A number of SA companies are extending credit facilities to Zimbabwean debtors, and some of our local trade credit insurers are covering these risks. Considering recent developments in Zimbabwe it may be time to review these credit opinions, especially in light of the fact that the country is the only place in the world where a currency trades against itself. The price of a US Dollar in Zimbabwe? About $1.07!
According to an article published in the Business Day, which was based on a report published by Bloomberg; it would seem that banks and currency dealers have done their best to avoid new exchange control regulations introduced by the Reserve Bank of Zimbabwe in May. Bloomberg has revealed that the bank has now issued a directive to banks and other authorised foreign currency dealers, requiring that half of all proceeds from the sale of platinum, ferrochrome and other minerals be transferred to the central bank’s offshore account.
This directive is in line with an announcement made by the central bank on May 5 that it would convert 40% of all bank deposits resulting from exports to rand, and a further 10% to euros, in a bid to restore “balance” to the multicurrency basket and ease a chronic dollar shortage in the country.
According to the report, the regulator will transfer the equivalent amount into the authorised dealer’s account for the exporter, while an “incentive” equal to 5% of the proceeds will be credited to another account set up on behalf of the exporting company. This was billed as an “incentive payment” aimed at “encouraging companies to export their products”.
In reality, it is an attempt to get banks and currency dealers to abide by new exchange-control regulations that force exporters to accept payment in rand and euros. I say this because the bank followed up its directive with a warning that it would cancel the licences of banks and foreign-currency dealers if they violated the new regulations. From what I can ascertain, there was no mention of the 5% sweetener when the regulations were first announced.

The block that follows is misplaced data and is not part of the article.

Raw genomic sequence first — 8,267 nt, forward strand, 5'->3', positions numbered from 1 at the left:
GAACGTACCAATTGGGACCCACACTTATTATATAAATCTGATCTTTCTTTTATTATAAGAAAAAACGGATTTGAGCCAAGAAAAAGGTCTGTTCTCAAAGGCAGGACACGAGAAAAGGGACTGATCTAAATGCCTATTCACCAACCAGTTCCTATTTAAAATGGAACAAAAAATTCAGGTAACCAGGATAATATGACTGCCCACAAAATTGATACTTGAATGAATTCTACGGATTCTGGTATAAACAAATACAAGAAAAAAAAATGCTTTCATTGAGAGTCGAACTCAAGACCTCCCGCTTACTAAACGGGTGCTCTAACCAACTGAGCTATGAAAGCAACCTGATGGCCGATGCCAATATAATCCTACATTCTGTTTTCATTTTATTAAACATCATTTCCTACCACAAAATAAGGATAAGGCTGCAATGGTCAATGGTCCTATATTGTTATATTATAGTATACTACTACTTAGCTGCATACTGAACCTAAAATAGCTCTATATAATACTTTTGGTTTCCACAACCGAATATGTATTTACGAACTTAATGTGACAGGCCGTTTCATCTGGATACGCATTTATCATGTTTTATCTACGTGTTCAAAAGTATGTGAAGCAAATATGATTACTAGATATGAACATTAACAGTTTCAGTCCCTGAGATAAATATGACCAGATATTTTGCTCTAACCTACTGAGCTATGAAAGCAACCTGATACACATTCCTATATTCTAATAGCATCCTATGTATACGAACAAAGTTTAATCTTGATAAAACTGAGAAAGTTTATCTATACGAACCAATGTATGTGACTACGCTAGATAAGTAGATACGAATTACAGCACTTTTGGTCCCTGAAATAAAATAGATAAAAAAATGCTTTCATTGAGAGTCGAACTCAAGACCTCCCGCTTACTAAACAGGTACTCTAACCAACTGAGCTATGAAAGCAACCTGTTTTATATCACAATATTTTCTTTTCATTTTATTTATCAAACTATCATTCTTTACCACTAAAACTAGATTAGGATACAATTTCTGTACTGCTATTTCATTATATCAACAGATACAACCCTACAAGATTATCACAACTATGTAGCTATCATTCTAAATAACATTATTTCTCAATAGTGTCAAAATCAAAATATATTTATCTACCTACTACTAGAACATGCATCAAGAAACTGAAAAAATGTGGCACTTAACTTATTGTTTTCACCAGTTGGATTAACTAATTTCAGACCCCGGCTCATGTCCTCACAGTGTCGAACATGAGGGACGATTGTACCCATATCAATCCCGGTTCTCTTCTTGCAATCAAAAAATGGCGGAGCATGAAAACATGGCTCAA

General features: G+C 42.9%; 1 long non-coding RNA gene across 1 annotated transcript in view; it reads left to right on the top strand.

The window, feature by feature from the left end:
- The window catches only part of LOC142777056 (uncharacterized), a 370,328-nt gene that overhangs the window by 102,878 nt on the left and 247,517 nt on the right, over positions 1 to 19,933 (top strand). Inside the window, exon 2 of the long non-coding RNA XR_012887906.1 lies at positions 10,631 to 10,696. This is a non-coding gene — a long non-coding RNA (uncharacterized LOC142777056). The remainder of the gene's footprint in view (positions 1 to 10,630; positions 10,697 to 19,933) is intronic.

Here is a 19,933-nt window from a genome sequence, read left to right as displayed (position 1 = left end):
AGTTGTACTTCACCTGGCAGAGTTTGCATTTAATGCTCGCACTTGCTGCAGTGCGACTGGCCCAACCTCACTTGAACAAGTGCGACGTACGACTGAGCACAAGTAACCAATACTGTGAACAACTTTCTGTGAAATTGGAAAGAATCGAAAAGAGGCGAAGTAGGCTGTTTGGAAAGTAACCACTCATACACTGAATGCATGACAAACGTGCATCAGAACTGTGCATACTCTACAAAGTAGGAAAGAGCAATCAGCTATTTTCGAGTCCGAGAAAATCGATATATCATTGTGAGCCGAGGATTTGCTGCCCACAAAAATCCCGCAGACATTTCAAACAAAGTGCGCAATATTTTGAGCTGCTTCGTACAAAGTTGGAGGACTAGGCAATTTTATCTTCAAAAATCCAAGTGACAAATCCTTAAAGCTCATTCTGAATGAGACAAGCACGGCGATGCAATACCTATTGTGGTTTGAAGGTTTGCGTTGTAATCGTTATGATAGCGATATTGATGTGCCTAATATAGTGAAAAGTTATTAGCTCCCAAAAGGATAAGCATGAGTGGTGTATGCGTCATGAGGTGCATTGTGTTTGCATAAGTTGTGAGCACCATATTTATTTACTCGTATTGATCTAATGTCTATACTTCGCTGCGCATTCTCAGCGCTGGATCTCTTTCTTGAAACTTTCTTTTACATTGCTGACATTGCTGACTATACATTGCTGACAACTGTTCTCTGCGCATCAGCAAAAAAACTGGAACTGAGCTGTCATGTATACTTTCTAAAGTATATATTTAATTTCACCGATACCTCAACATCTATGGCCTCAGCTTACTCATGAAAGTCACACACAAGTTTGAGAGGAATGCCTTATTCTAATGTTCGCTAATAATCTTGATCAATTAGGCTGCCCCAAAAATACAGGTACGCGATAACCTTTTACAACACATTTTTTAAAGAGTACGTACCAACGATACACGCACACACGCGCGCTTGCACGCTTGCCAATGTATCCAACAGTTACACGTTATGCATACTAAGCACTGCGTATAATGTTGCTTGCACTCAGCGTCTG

This announcement was first made in May along with a host of measures including the introduction of bond notes, which are intended to boost liquidity. These will supposedly be equal in value to the dollar and backed by a $200m loan facility from the Cairo-based African Export Import Bank.
Since 2005, Zimbabwe’s trade deficit has widened from an average of $400m to $2.5bn. In 2015, the country imported $5.5bn of goods, but only exported $2.5bn. The result of running such a large trade deficit for so many years is that the country is running out of paper money. A bad situation has been made worse by falling commodity prices, weather conditions and infrastructural hurdles such as disruptions to the supply of water and electricity, which have all but put an end to the manufacturing sector. This liquidity crisis has been worsened by the rand’s depreciation against the dollar.
The country is so short of foreign currency that the central bank also introduced regulations that triage who the banks are allowed to make foreign currency payments to. Top of the list are imports of goods such as basic foodstuffs and medicines, fuel and agrichemicals. Next in line are those the government deems to be involved in the productive sector, such as mining and manufacturing. Other payments such as capital remittances from the sale of local property or payment of foreign universities are categorised as nonpriority items and are unlikely to get approval.
As Confederation of Zimbabwe Industries president Busisa Moyo has pointed out, the new notes might relieve the cash shortage, but they won’t address the cause of the crisis, which is that the collapse of the economy means the country imports the bulk of what it consumes and produces precious little for export. The unavoidable truth is that Zimbabwe needs to generate foreign currency and forcing exporters to take a 50% haircut, even if you then offer them a 5% “incentive”, isn’t going to do it.